In either form of the disorder, affected individuals do not experience a restful sleep. They commonly feel unusually tired during the day without knowing the reason. The general fatigue can lead to an increased risk of becoming involved in an automotive accident. A loss of the ability to focus and concentrate also commonly affects work performance.

 

The Dangerous Consequences of Sleep Apnea

Snoring is annoying and can disrupt your sleep and your significant other’s as well. However, it can have even more severe consequences if you snore and suffer from obstructive sleep apnea. Sleep apnea increases your risk of developing dangerous health conditions. However, these problems can be curbed if you seek treatment for your sleep apnea.

What Health Problems Can Arise from Obstructive Sleep Apnea?

It’s important to know what health problems can arise if you have obstructive sleep apnea. These conditions include the following:

  • High Blood Pressure: Sleep apnea can increase your blood pressure. Additionally, if your blood pressure is already on the upper side, it can get worse with obstructive sleep apnea because your body is under stress while you sleep. When your breathing is not proper, the level of oxygen in your blood decreases.
  • Heart Disease: If you have obstructive sleep apnea, you are far more likely to suffer a heart attack. Low oxygen in your blood means your heart receives less oxygen as well. You also experience additional stress during sleep because of frequent waking.
  • Type 2 Diabetes: Around 80 percent of people who have obstructive sleep apnea also have type 2 diabetes. Additionally, being obese increases the risk of suffering from both conditions.
  • Weight Gain: If you have gained a considerable amount of weight, it can also raise your risk of developing sleep apnea. Sleep apnea also makes it more difficult to lose weight. Being overweight or obese means you have more fat in the neck area, which can obstruct your breathing while you sleep.
  • Asthma: Individuals who have obstructive sleep apnea are more likely to develop asthma, a chronic lung disease.
  • Acid Reflux: Many people who have sleep apnea claim to suffer from acid reflux as well.

Treatment for Sleep Apnea

If you suffer from sleep apnea, you should seek treatment. Many of the other medical conditions that can develop when you have obstructive sleep apnea can be reduced or eliminated with the right treatment.

One means of treatment your doctor may prescribe is the usage of a CPAP machine. CPAP stands for “continuous positive airway pressure.” It is fitted with a hose at the end of which there is a mask. You wear that mask during the night while you sleep and receive oxygen, which can help you to breathe better and can improve your condition overall.

Other forms of treatment include mouth appliances, nerve stimulators, and surgery. It’s important to consult with your doctor to determine which type of treatment is most appropriate for you.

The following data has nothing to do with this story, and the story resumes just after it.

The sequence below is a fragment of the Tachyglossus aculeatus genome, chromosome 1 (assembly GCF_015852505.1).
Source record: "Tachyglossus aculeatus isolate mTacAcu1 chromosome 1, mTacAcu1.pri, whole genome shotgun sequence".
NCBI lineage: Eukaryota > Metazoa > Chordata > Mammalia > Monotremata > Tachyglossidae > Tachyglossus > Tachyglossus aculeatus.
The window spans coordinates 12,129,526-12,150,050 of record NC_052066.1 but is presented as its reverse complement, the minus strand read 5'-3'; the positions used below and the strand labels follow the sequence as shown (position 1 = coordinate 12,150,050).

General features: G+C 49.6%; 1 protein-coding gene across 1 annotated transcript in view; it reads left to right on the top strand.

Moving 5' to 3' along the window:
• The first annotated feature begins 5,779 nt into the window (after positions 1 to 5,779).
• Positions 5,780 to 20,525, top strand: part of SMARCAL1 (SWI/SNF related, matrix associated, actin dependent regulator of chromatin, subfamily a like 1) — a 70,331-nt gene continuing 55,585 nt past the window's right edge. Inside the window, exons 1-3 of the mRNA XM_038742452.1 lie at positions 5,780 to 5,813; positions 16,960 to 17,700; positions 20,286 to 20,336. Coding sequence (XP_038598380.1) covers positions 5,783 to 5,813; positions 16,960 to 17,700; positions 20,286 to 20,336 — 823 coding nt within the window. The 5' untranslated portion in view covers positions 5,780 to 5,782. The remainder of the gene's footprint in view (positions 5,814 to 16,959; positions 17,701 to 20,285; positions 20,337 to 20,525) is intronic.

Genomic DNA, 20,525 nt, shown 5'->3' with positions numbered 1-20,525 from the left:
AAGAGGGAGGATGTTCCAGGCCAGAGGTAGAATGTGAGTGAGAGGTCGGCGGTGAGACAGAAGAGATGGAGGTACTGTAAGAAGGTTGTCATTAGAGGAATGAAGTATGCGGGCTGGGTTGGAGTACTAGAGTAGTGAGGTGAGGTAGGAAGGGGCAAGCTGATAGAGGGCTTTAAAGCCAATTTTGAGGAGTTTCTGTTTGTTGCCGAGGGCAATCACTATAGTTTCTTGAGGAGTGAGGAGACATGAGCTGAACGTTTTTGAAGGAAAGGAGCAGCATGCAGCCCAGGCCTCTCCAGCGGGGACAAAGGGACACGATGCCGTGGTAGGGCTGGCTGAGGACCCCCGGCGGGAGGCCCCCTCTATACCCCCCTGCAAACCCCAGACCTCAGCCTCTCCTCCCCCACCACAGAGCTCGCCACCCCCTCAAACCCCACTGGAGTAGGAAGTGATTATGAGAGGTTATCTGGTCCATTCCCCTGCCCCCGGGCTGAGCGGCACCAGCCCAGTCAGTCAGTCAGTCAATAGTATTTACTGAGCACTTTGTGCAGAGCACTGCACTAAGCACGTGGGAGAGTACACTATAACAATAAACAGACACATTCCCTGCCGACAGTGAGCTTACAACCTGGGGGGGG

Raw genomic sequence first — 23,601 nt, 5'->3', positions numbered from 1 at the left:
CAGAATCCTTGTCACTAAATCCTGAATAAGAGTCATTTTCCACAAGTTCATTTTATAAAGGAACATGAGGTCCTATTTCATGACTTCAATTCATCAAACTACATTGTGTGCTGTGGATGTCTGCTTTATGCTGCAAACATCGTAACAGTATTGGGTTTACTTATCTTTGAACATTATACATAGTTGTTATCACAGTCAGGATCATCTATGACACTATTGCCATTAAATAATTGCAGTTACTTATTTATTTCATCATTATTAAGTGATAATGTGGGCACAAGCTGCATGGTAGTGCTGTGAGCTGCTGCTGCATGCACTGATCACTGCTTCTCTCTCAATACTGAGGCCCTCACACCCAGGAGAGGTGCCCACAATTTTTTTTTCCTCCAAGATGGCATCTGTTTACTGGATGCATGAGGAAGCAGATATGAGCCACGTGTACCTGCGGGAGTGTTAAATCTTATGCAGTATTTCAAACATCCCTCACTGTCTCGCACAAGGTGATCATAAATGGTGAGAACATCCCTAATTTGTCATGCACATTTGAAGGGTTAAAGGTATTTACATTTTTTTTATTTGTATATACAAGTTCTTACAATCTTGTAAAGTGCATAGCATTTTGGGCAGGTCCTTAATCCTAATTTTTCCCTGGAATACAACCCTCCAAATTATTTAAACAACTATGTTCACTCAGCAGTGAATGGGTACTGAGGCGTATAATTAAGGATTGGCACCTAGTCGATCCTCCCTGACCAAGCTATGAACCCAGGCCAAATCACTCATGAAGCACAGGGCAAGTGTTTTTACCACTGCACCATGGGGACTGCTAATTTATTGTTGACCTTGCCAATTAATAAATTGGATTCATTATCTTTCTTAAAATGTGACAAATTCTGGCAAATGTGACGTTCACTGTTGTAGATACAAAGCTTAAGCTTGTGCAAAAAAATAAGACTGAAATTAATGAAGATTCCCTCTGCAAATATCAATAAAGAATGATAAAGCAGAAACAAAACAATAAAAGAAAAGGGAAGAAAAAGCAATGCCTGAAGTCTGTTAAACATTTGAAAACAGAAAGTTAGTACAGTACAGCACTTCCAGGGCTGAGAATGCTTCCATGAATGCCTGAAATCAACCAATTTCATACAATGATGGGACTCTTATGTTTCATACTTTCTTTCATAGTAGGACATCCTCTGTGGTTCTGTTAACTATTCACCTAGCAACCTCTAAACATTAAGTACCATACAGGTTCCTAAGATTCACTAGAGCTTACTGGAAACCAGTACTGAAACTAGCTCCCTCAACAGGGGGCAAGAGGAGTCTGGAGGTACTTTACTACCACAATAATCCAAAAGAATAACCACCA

About The Sleep 2017 Boston Conference

A conference on sleep was recently held in Boston, but over 5,000 medical doctors and others associated with the sleep industry did not have much time to take naps during the exciting conference. This was the 31st annual meeting put on jointly by the American Academy of Sleep Medicine (AASM) and the Sleep Research Society (SRS). Participants heard from a range of speakers during this event along with getting introduced to new products by a wide variety of vendors. Everyone learned a lot during this June conference allowing them to go home and provide better care to their patients.

Participants had the choice of over 85 sessions that they could attend for continuing education credits. Some of the topics covered during sessions were EEG basics for sleep practitioners, the emerging relationship between cancer and sleep, treatment advances in insomnia care, how the need for sleep can be quantified, nightmare disorders and school start times and their effect on sleep.

One of the fascinating parts of the conference occurred during the lunch break each day. Doctors were encouraged to bring a brown bag lunch and visit with each other about their most perplexing cases. Each presenter had five minutes to present the case, and then the other doctors made suggestions on what they thought the doctor should try next.

Students in medical school also were invited to participate in the conference. They could choose to make an oral presentation on a facet of sleep medicine. Alternatively, they could share an educational poster they had constructed.

Attendees had a wide choice of housing available to them during this conference. The Sheraton Boston Hotel served as the headquarters hotel. They could also choose from five other hotels located within 0.5 miles of the Greater Boston Convention and Vistors Center.

While most participants were medical doctors with a special interest in sleep, medical students could also attend the conference. The two organizations also allowed a limited number of people attend from the press.

Plans are already being made for the 2018 conference from June 2 to 8 in Boston. Those registering by mid-April can get a discount. Participants also need to think about booking their rooms before May 1 to take advantage of very special rates during the 2018 conference. Since many of the keynote debates and speakers sold out, those interested in attending need to make their plans as far ahead as possible.